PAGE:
First. Most powerful. Quickest. Only one Chevy combines it all: the 1969 Chevrolet ZL1 Camaro. It went a step beyond the 427 Yenko and even the mighty L88 Corvette, to where few production muscle cars tread.
Drawing a bead on NHRA Super Stock drag classes, Chevy performance guru Vince Piggins authorized the factory to fit a batch of '69 Camaros with a version of the 427-cid V-8 used by the all-conquering Can-Am Chaparral. This actually was another of Piggins' Central Office Production Order projects, and like the COPO Chevelles and Camaros being built for '69, the ZL1 was technically a Camaro option package.
The cars began as 396-cid/375-bhp Super Sports with the F4l suspension. Engine and SS trim were deleted, and the cars were equipped essentially as other 427 COPO Camaros, with cowl-induction hood, front disc brakes, a choice of heavy-duty four-speeds or Turbo Hydra-matic, and a 4:10.1 Posi in the strongest axle Chevy could muster. But instead of the iron-block and head L72 427, these Camaros got a 427 called the ZL1.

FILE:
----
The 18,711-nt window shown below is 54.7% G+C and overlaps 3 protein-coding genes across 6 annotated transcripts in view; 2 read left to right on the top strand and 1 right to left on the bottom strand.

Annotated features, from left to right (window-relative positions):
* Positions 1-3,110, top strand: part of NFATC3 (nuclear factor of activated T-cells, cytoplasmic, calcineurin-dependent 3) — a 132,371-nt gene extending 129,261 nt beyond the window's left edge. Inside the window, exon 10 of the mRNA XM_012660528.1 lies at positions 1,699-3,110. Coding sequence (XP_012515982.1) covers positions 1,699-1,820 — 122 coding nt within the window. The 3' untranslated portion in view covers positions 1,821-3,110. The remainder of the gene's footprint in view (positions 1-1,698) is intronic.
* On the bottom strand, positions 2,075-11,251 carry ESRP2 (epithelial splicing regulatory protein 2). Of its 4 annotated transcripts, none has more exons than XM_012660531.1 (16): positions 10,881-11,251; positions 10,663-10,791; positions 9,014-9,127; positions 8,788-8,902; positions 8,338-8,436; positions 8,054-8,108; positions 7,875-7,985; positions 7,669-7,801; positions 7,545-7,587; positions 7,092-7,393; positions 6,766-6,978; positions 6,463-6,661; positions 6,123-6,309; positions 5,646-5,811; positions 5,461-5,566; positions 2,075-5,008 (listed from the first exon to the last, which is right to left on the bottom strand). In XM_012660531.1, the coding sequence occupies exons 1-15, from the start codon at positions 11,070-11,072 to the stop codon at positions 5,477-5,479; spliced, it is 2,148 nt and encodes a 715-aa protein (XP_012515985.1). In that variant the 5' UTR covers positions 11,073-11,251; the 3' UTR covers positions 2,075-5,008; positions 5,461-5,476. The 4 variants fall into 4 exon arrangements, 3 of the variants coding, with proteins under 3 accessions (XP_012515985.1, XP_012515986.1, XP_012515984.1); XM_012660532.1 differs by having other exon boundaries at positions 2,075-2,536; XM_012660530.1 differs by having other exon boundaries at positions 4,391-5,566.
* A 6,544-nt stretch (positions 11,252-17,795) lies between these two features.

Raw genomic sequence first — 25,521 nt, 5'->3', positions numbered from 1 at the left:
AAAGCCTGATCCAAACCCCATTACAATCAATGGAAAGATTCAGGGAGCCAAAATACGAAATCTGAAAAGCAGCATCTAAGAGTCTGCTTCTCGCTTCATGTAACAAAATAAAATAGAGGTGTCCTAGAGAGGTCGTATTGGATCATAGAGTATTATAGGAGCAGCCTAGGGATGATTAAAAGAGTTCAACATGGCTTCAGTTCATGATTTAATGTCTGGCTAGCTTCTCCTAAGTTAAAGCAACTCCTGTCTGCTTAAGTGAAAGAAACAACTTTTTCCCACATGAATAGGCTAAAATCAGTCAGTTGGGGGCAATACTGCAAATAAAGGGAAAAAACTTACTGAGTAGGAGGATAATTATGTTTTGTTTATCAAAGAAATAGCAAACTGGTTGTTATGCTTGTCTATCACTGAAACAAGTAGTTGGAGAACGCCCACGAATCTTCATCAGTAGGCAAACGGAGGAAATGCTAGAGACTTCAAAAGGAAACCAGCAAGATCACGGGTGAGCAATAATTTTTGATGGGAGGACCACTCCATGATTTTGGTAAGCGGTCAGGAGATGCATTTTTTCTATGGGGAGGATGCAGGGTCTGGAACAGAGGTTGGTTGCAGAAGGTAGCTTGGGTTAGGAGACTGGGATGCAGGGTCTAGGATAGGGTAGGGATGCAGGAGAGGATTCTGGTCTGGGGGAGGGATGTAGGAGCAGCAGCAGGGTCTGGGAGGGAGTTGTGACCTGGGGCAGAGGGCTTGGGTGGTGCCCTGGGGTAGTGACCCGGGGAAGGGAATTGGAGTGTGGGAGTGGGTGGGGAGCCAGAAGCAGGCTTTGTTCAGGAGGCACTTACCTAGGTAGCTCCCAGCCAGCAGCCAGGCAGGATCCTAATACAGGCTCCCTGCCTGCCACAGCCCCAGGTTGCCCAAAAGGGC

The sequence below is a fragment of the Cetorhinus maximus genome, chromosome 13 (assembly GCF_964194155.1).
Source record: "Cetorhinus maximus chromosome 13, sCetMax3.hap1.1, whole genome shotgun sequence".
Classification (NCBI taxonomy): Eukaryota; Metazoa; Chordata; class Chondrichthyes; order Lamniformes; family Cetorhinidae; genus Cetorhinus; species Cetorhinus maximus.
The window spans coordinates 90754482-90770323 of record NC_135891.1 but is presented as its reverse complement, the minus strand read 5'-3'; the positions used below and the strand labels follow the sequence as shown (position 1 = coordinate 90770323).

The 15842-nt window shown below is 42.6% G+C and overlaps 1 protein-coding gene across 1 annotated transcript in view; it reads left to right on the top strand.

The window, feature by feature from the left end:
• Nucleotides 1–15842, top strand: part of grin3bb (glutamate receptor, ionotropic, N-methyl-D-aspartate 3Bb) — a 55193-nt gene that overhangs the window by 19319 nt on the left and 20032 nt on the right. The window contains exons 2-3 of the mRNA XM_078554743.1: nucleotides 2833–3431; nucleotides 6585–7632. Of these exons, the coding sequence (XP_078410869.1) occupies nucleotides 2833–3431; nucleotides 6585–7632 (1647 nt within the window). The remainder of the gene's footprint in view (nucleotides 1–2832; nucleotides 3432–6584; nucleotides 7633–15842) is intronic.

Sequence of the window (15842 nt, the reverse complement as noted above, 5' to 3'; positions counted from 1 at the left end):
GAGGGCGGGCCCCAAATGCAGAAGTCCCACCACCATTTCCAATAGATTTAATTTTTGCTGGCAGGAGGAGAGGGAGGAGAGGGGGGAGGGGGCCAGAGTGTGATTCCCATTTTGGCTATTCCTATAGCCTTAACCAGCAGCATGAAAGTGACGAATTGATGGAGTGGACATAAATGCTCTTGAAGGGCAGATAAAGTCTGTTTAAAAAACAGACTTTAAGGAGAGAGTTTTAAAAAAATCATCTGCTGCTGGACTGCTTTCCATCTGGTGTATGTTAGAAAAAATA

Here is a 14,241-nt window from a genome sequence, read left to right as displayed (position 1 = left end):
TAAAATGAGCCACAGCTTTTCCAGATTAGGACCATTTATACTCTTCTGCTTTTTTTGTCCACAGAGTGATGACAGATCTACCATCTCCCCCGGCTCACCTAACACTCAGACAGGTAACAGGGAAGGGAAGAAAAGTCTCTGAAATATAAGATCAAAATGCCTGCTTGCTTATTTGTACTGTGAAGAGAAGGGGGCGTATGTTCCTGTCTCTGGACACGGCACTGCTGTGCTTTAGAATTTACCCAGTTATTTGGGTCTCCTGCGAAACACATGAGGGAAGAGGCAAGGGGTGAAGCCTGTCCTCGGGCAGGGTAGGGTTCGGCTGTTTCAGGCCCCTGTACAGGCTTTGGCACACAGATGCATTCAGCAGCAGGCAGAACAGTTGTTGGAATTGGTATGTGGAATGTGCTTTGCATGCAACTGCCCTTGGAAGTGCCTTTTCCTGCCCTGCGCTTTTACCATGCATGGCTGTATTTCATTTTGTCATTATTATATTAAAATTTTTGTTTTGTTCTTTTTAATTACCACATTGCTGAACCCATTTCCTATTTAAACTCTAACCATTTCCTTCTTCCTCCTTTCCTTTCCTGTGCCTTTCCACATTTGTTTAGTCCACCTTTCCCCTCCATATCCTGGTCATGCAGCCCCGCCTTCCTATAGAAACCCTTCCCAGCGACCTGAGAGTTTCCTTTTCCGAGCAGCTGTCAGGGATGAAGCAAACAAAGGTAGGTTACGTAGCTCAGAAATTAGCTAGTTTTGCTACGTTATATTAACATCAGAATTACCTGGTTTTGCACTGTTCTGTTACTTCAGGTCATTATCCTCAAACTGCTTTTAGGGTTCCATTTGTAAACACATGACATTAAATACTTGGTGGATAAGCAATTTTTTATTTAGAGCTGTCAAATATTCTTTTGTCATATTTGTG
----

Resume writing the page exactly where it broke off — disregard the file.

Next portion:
It was similar in design to the most-potent iteration of the aluminum-head L88, but it was the first production Chevy engine to also have an aluminum block. It shared the L88's 430-bhp factory rating, but actually had over 500 bhp -- making it likely the most powerful engine Chevy ever offered to the public. And it weighed just 500 pounds -- about the same as Chevy's 327-cid V-8.
The entire car carried the full 5-year/50,000-mile warranty and was fully street-legal. With the factory's stock dual exhausts and tires, it turned low 13s; headers, slicks, and tuning got it into the 11.6s at 122 mph. Chevy never built a quicker production car.
All this came at a price: $4,160 for the ZL1 engine alone, pushing the car's sticker to a stratospheric $7,200. Chevy needed to build 50 to satisfy the NHRA, and actually built 69. About 20 ZL1s went into organized drag racing, turning low 10s to set several Super Stock records. Well-heeled individuals bought others, but the high price took a toll: At least 12 engines were removed and sold separately, and about 30 unsold cars were returned to Chevy. It took until the early '70s to sell them off.
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